Moscow, Mar 25: US Secretary of State John Kerry today voiced hope that Washington and Moscow could narrow their differences on Syria and Ukraine as he sat down for talks with Russian President Vladimir Putin. Kerry said he hoped the talks would be constructive and allow the nations to find a way to “rebuild and strengthen the relationship between the United States and Russia by proving that we know how to solve some serious problems together and building from there.”
Kerry hailed a cease-fire in Syria brokered by the U.S. and Russia, saying it had allowed Syrians “to taste and smell the possibilities of what it means to have a huge reduction in violence and to receive humanitarian assistance.” US officials “obviously also have some ideas about this and how we can most effectively make progress in Geneva and begin the very serious and difficult work of the transition,” Kerry said, referring to Syria peace talks in Geneva.
In a playful start to the talks, Putin noted that Kerry walked off the plane carrying his briefcase himself and joked that he must have brought some cash to bargain with Russia. Kerry replied, “When we have a private moment I will show you what’s in my briefcase and I think you will be surprised.” Switching to a serious tone, the Russian leader said he hoped for a constructive discussion that would “allow us to make our positions on Syria and Ukraine closer.”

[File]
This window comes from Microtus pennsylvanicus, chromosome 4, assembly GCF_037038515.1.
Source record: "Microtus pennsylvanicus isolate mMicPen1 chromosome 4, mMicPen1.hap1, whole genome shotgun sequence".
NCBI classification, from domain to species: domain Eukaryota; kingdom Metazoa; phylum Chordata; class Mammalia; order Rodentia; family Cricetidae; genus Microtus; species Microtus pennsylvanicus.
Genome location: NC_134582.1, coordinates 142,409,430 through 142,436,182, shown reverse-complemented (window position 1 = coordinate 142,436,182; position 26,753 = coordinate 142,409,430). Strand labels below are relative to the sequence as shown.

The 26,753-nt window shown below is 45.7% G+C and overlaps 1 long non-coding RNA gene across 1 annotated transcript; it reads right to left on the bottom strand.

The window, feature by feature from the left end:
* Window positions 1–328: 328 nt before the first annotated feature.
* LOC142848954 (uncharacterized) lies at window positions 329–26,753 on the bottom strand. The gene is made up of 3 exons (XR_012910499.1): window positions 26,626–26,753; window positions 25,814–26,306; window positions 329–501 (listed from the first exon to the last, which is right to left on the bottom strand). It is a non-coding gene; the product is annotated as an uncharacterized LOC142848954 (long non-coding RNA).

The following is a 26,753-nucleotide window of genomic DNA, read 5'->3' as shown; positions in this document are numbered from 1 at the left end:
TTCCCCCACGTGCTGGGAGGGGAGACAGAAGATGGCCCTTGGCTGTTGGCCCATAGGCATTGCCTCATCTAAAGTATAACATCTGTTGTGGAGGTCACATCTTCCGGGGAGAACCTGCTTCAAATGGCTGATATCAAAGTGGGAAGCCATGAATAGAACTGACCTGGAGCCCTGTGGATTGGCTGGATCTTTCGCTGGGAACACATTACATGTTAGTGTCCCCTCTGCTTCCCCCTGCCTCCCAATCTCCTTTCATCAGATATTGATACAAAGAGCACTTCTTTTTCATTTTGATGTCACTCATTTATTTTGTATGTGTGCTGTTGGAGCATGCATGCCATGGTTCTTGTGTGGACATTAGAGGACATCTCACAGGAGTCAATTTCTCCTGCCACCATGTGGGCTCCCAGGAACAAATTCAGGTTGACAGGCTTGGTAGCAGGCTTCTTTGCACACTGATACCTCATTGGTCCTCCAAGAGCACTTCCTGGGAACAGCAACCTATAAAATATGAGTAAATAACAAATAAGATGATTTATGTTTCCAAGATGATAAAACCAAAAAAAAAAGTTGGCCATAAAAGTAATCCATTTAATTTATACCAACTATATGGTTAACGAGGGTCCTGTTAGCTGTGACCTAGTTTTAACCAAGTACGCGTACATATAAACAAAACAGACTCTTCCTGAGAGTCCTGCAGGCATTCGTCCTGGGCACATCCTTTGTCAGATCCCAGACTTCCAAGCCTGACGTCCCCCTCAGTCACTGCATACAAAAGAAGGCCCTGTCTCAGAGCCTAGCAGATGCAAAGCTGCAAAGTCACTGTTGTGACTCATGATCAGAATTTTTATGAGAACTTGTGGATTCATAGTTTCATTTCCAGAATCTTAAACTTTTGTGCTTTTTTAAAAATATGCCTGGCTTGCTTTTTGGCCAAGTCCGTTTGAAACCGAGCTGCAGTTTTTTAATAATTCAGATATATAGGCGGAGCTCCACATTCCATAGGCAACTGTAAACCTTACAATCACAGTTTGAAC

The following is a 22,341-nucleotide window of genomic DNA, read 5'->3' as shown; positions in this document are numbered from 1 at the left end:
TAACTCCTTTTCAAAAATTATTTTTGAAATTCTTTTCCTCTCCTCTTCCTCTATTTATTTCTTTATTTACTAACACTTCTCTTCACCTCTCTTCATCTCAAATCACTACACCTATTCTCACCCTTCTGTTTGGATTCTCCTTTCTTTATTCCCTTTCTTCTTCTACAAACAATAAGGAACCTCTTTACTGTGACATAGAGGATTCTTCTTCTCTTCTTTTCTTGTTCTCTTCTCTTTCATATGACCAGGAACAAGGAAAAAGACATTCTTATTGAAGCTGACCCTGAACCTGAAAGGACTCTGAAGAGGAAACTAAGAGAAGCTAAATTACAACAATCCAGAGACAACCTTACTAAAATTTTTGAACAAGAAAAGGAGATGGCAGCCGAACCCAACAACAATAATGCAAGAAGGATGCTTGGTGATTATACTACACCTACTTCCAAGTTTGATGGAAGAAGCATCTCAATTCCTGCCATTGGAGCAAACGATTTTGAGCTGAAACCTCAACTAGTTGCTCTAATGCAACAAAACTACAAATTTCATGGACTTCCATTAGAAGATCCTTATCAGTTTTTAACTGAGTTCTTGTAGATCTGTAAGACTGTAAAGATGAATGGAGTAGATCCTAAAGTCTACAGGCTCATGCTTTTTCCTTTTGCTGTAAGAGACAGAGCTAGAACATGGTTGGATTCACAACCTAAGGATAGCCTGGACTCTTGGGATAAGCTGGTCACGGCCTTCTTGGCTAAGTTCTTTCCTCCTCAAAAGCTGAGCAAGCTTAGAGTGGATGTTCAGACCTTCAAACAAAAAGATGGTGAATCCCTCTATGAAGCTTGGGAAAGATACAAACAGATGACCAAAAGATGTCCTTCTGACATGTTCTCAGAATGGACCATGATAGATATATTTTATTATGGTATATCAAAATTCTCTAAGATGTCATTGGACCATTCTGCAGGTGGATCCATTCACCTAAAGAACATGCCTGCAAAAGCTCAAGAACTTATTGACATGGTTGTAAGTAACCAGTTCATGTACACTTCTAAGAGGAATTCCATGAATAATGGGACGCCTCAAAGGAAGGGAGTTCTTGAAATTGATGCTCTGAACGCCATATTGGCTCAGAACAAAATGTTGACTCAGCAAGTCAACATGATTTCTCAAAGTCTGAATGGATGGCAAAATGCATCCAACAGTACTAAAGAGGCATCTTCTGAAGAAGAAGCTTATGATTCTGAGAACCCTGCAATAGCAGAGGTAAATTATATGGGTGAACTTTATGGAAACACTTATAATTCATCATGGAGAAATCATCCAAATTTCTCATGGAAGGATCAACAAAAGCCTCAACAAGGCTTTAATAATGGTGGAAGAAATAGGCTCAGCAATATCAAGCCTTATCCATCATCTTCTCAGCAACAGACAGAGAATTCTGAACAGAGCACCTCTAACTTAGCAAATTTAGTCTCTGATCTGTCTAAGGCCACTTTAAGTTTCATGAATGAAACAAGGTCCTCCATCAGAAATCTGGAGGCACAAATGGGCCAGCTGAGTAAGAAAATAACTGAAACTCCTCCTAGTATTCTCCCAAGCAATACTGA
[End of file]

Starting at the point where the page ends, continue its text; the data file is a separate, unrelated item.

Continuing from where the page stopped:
Kerry is seeking clarity from Putin and Russian Foreign Minister Sergey Lavrov as to where Russia stands on a political transition for Syria, particularly on the future of Syrian President Bashar Assad, now that a fragile truce is holding and UN-brokered peace talks are underway. The main Syrian opposition group has wrapped up the latest round of indirect peace talks by urging Russia to “use its leverage” on Assad’s government to fulfil international hopes for a political transition.
In Geneva, Bassma Kodmani, a leader of the opposition High Negotiations Committee, told reporters today that it wants greater access for humanitarian aid and decried continued sieges by government forces on Syrian municipalities. The United States and Russia have been at odds over Syria since the conflict began more than five years ago, with Washington demanding Assad’s ouster and Moscow saying it is up to the Syrian people to determine their leadership. Kerry’s meetings were arranged after Putin made a surprise announcement last week that Russian troops would partially withdraw from Syria after five months of military operations in support of Assad’s government.